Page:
Il Buco Alimentari

Yes, it’s been a long time. So long, in fact, that we forgot to take a picture of the outside of the restaurant.

That’s okay. For Il Buco Alimentari, it is really the inside and the amazing food that counts!

This was a bad day for Fork. One of those days where words cannot be spoken until alcohol is consumed. Quickly, a cocktail menu. So  many choices, so much alcohol needed. Wait! What’s this? A Timo. Prosecco, Vergano Moscato Vermouth and fresh grapefruit. It was perfect. SLightly sweet, slightly tart, and bubbly.

As the badness of the day emptied while Fork emptied the Timo glass, our lovely waitress Christi brought us bread, olive oil and salt. Really, does life get any better than that?

Fork: “I am in a really bad mood. I don’t care what you order. Just do all the ordering please.”

Spoon: “Okay. I thought the cured meats looked good.”

Fork: “Okay. But, the artichokes. We have to have the artichokes. Oh, and the porchetta. And if we’re having porchetta then we should have the Bucatini Cacio e Pepe and not Gricia.”

Spoon: “well, since you don’t want to order …”

Amazing what a drink and bread can do for one’s mood!

Since our adventure to Rome last spring, Fork and Spoon have been in search of wonderful Roman style restaurants in the City. Il Buco Alimentari is one of these places.

We started with Fried Artichokes. Who can resist fried artichokes? These were small and delicate and crispy. The insides were still tender. The preserved lemon  gave them just the right hit of acidity. A little salt and you were good to go. It’s amazing we were able to snap a photo of these before they were inhaled.

We asked Christi which of the Salumi della Casa she would recommend. She suggested the assorted plate for two. Perfect. A little bit of everything! Some of the meats are made and cured in house and some are from outside sources. They were all amazing. Each unique, but each delicious.

You simply cannot eat in a Roman restaurant without having Pasta Cacio e Pepe. So simple. So delicious. Cheese and pepper. Perfect. We thought the portion a little on the skimpy side, but we still had a long way to go, so it was really okay – this time! Fork and Spoon were reaching for a little bit of bread to soak up the cheese and pepper on the bottom of the bowl when this manager-type person swooped in from NOWHERE and snatched the bowl off the table. WITH. OUT. ASKING if we were done. Sigh.

Next up – and one of the dishes we can never resist – Porchetta alla Romana. The meat was tender and very flavorful. It was served with shaved fennel, blood orange and mustard greens. We could have lived without the mustard greens. They really don’t add anything here. There were two teeny tiny slices of blood orange on the plate. The shaved fennel was perfect with the porchetta. The cracklings on top. Oh, the cracklings. Does anything really need to be said about cracklings? Nope. And over the shattering of the cracklings you couldn’t have heard us anyway!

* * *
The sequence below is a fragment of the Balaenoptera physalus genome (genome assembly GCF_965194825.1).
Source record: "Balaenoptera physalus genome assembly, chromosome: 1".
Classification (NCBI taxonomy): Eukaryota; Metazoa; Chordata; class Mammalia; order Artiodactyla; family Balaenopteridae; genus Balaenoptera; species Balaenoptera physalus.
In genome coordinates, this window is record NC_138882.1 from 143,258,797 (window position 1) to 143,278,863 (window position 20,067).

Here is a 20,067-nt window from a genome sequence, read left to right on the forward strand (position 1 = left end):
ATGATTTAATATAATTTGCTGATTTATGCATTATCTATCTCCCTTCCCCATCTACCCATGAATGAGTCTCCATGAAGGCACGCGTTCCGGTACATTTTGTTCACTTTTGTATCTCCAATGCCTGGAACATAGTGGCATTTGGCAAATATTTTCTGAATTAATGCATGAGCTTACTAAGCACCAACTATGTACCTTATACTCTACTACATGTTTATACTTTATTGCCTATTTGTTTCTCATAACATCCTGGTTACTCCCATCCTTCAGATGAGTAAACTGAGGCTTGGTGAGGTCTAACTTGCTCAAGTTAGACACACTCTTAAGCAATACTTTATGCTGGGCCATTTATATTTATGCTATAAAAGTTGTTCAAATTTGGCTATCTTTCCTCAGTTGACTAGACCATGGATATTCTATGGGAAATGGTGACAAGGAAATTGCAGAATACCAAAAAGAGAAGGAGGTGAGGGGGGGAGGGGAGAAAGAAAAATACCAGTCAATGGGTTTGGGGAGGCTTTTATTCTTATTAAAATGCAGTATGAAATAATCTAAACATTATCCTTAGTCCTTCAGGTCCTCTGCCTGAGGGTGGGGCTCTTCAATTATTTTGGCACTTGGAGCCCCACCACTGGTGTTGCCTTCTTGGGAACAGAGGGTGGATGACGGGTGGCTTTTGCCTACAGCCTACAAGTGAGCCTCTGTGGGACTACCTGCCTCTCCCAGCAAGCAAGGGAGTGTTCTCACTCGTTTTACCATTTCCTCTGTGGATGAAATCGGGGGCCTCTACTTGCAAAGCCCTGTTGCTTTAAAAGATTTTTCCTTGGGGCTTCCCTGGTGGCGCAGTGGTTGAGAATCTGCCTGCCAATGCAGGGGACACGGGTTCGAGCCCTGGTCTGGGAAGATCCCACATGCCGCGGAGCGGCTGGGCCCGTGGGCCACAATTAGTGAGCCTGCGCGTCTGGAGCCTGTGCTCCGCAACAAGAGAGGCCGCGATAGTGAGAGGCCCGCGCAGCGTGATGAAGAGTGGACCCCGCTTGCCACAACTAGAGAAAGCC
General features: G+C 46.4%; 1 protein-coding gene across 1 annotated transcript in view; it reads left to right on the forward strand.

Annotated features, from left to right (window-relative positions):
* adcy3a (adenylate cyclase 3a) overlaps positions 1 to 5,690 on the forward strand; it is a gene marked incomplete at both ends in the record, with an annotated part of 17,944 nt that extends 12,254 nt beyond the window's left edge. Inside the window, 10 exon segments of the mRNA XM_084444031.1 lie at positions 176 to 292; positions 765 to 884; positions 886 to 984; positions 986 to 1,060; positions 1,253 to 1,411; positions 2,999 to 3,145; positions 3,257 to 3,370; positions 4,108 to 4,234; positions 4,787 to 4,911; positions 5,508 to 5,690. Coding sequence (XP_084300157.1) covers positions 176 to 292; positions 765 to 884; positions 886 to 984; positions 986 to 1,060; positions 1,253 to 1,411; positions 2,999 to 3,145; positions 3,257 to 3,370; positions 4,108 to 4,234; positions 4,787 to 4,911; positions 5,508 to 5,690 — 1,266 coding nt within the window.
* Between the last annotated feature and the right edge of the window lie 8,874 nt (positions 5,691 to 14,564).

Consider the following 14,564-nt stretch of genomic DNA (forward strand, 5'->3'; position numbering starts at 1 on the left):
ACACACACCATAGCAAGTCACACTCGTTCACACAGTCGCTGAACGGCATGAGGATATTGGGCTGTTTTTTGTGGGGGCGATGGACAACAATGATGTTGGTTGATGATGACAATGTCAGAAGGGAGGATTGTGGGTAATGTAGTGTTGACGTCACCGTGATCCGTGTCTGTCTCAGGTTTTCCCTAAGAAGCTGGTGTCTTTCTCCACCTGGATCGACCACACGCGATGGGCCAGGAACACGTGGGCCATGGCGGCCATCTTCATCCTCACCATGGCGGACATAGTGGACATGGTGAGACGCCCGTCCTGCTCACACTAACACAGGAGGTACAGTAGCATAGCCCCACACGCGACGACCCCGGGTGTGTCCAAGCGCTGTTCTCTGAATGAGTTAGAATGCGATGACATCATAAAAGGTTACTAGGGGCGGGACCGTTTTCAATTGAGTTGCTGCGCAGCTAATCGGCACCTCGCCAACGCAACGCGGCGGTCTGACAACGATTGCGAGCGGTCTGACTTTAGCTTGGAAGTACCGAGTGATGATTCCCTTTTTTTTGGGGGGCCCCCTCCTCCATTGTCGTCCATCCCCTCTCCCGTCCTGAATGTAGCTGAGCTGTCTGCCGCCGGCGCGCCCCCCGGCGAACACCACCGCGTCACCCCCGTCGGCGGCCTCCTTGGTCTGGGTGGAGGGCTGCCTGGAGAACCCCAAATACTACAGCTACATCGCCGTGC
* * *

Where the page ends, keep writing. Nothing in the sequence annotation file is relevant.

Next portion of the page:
When we ordered the Porchetta, Christi mentioned that the dish came without any sort of side and would we like to order something. One quick glance at the menu and we were done. Crispy Polenta. WHat this meant we had no idea, but it was crispy and it was polenta. What arrived were small abstract cubes of polenta, deep fried with shavings of parmigiano on the top. Not necessarily a great side to the delicate Porchetta, but a great side just the same! This would be great as an appetizer with some wine or prosecco.

You would think we would have been stuffed by now, but meal does not go by without dessert. It must be done. The roasted pear with semolina crumble and creme fraiche gelato was just too intriguing to pass up. The pear was amazing. Tender, sweet and gooey. Perfect with the tang from the creme fraiche gelato.

It’s a little crowded, the tables a little toooooo close together (and no one moves them for you), and VERY noisy, but once you start eating, all of this melts away and you are just being treated to fabulous cuisine.

With the exception of the thievery of our pasta bowl, this meal was amazing. And definite must try and for us a definite must go back to!

Il Buco Alimentari ~ 52 Great Jones Street ~ New York, NY ~ 212.837.2622
Il Buco Alimentari & Vineria on Urbanspoon


LIC Market

Trying to beat the heat.

Trying to beat the heat and eat someplace fun.

Wanting to try a new place.

Fork and Spoon decided to try LIC Market – now celebrating their 1st anniversary. We had heard wonderful things about LIC Market and decided to begin our exploration of Long Island City with LIC Market.

It is very difficult to park here, so plan on driving around for a bit.

As you walk into LIC Market, you are in the retail area of the business. They sell teas and pickles and jams. They also sell coffee and tea to go. After you walk through this space there is a dining room in back. A very small dining room. So crammed full of tables that diners actually have to get up so you can sit down.